What to Expect From the 2009-2010 Los Angeles Lakers

Randy GarciaAnalyst IOctober 17, 2009

EL SEGUNDO, CA - SEPTEMBER 29:  Pau Gasol #16, Kobe Bryant #24, Coach Phil Jackson and Ron Artest #37 of the Los Angeles Lakers pose for a photograph during Lakers media day at their training facility on  September 29, 2009 in El Segundo, California. NOTE TO USER: User expressly acknowledges and agrees that, by downloading and/or using this Photograph, user is consenting to the terms and conditions of the Getty Images License Agreement.  (Photo by Kevork Djansezian/Getty Images)

No team has higher expectations for this coming season than the Los Angeles Lakers. Fresh off of last season's NBA Championship, the Lakers made only one significant change from last year.

Everybody knows about the Lakers' stars, here are the reasons the Lakers will be an even better team this year.

Artest for Ariza

The most obvious difference in this year's Laker team will be the play of Ron Artest. The small forward spot was occupied last year by a quick, athletic Trevor Ariza whose focus on team defense resulted in turnovers and often complete disruption of the opponents' offensive schemes.

Artest is a much better individual defender who won't be in the passing lanes as much as Ariza was but will stifle the opposing wing scorer on the outside and whose strength in the post will prevent even strong post players like Carmelo Anthony from having much success down low.

Expect fewer turnovers and transition baskets as Artest does not have the kind of court speed and quickness that Ariza brought to the table. This will be more than made up for by Artest's superior half court offensive skills.

Artest will struggle early in the season as he makes a transition from primary scorer to third or fourth option. During his career Ron Artest has had seasons when he has shot as high as .412 from the three-point line. In his role with the Lakers expect him to get a lot of open looks at threes as defenders collapse on Laker post scorers.

Bynum Breaks Out

The big story early in the season will be the play of Andrew Bynum. With few opponents his size to defend him Bynum will have a field day offensively with his usual array of turnarounds, hooks, and alley-oops. So far in the preseason he has been dominant inside.

Gasol just finished playing for Spain in the FIBA European Championships where he helped his team win a gold medal. The Lakers will go to Bynum early in the season to preserve Gasol for the last half of the season.

Andrew Bynum is a player whose offensive success will lift his overall game. The early season success he will have will earn him lots of key minutes late in the season and even in the playoffs as his defense improves.

The one key element in Bynum's success is going to be his ability to avoid injury. Two major knee injuries in two years are good reason to question Bynum's durability. The Lakers will be very careful with Bynum late in the season, possibly limiting him to 30 minutes a game to save wear and tear on his knees.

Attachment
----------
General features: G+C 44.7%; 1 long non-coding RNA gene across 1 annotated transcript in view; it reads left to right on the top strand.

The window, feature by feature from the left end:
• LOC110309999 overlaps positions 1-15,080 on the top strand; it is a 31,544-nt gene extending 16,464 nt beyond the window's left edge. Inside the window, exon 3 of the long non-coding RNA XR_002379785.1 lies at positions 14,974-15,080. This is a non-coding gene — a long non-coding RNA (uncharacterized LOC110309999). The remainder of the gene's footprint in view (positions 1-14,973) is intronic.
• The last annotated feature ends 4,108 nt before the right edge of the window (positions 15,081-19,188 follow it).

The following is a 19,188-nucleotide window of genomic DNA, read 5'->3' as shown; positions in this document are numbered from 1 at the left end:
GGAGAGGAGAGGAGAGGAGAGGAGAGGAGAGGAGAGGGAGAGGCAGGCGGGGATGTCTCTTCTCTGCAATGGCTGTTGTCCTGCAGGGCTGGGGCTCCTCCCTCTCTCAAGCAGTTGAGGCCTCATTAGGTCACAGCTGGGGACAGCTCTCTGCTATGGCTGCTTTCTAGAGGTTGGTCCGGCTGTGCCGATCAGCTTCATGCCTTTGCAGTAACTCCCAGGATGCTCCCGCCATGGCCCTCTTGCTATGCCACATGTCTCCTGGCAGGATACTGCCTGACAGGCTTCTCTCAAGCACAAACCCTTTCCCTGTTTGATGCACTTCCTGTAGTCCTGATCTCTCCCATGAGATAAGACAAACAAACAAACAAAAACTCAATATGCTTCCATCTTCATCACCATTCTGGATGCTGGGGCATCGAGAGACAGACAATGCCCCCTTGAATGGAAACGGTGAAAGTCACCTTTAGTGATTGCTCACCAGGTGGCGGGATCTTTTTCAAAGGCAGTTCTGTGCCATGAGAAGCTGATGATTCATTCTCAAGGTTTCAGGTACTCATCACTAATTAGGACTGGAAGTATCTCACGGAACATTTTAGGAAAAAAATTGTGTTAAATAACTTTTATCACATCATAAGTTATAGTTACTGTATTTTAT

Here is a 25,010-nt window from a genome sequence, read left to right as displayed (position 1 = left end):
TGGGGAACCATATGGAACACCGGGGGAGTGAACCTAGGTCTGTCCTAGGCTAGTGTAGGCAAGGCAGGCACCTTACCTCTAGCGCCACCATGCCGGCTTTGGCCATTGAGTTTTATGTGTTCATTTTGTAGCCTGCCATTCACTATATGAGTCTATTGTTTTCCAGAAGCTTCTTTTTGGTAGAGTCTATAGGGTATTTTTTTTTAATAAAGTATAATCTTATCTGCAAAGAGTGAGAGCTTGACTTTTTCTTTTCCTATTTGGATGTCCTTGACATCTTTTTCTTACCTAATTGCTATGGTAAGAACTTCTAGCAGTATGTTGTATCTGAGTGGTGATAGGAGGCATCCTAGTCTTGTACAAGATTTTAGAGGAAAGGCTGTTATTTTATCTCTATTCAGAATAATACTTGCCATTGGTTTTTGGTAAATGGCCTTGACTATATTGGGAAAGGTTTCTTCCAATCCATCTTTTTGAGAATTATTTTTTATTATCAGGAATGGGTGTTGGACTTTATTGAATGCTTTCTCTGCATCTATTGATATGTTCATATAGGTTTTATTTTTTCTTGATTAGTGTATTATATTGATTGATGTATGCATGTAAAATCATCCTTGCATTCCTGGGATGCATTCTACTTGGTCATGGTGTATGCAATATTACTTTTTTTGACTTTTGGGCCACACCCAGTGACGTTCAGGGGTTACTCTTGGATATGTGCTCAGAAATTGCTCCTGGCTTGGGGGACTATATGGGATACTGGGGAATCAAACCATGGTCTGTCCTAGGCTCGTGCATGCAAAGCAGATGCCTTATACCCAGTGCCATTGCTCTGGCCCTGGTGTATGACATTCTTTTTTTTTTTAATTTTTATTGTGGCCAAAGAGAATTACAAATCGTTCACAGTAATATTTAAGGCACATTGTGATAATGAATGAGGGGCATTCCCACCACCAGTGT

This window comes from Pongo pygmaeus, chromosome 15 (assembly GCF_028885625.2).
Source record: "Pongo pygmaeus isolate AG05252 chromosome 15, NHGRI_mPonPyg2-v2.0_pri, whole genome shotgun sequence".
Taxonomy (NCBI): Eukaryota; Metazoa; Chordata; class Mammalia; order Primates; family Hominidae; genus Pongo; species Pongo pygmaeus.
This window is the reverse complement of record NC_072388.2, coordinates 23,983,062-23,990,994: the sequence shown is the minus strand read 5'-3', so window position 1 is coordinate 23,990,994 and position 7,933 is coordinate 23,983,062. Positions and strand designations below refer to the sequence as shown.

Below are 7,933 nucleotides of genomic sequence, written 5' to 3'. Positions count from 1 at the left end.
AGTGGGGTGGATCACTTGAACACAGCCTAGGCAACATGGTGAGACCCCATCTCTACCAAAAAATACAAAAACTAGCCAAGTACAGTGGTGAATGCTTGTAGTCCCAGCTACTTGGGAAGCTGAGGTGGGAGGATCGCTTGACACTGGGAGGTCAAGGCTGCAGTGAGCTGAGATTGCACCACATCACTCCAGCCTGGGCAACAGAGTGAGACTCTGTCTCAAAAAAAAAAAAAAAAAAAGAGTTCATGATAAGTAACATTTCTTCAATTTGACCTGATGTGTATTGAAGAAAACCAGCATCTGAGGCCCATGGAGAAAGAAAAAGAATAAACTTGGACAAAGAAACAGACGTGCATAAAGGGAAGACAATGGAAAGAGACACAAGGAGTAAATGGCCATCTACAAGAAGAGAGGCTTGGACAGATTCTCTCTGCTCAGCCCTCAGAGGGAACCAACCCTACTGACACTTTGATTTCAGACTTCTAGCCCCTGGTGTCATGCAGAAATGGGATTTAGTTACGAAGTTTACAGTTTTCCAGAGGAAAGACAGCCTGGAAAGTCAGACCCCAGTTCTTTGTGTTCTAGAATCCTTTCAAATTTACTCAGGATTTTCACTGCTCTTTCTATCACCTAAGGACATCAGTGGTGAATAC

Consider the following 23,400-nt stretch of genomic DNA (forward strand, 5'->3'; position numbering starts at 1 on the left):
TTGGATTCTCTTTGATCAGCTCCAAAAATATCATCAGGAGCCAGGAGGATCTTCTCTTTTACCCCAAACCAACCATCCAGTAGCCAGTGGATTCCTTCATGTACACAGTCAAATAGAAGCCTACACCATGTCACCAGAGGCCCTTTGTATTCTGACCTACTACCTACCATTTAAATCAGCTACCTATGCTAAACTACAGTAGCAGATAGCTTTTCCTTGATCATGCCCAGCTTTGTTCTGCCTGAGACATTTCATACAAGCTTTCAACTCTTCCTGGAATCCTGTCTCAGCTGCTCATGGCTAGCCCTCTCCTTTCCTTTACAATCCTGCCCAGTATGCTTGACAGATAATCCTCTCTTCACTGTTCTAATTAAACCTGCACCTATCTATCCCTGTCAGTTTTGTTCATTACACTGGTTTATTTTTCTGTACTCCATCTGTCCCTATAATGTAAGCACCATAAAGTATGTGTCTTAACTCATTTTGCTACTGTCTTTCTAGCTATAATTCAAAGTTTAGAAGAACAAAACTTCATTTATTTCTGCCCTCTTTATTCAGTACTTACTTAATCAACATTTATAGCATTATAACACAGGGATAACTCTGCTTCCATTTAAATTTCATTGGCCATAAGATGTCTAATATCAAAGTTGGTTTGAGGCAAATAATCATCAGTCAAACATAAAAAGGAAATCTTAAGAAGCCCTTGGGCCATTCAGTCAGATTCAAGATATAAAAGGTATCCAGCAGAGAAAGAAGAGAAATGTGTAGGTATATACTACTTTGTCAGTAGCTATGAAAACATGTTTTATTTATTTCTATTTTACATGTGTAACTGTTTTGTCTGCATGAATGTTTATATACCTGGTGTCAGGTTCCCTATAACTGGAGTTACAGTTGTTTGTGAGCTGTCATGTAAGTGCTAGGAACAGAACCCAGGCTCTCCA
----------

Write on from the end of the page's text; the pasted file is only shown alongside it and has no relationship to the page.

The Laker Bench

Last year the Laker bench scoring suffered severely as both Jordan Farmar and Sasha Vujacic struggled with their shots. Lamar Odom's stellar play was the main reason the Laker bench still remained one of the best in the league while Luke Walton and Shannon Brown both provided steady play with an occasional flash of brilliance.

Mid-season acquisition Adam Morrison made little impact at all.

This year the Laker three point specialists Vujacic and Adam Morrison will look to redeem themselves.

Morrison has the misfortune to play behind Ron Artest, Luke Walton, and occasionally Lamar Odom. This is essentially Morrison's last chance to prove that he can make it as an NBA player but he will get few opportunities.

Look for him late in the first quarter of games early on. If he doesn't hit some shots when he is in he won't be on the floor by mid-season.

Sasha Vujacic can be valuable as a pesky defender but his true value is as a shooter. A streak shooter with a quick release, Vujacic can be a game changer. Unfortunately its been over a year since he has been hot. Vujacic will shoot early and often in the season and re-establish himself as a shooting option off the bench.

The most intriguing battle will be between backup guards Jordan Farmar and Shannon Brown. Brown has a huge advantage being a better defender with good offensive skills. Farmar is a more natural point guard with better ball handling and passing skills but his poor defense can be a liability.

The competition between these two young guards for playing time will greatly benefit the Lakers. Both of them will see a lot of time as the aging Derek Fischer struggles to defend some of the quicker guards in the league.

While other contenders have tried to improve themselves through the addition of free agents and the draft, the Lakers are counting on the improving play of Andrew Bynum along with the resurgence of bench players like Sasha Vujacic, Jordan Farmar, and Shannon Brown.

The result for the Lakers will be a team that is even stronger inside than last year with devastating outside shooting from Artest and Vujacic. All of this is, of course, in addition to the incomparable play of Kobe Bryant whose game will open up even more as there will be no one to double off of.

With no serious rivals in the Pacific division and big questions surrounding the Spurs and Mavericks the Lakers will overwhelm the Western conference this year. Last year the Lakers finished the season with a record of 65-17. This year the Lakers will seriously threaten the NBA season best 72-10 record set by the Chicago Bulls in 1995-1996.


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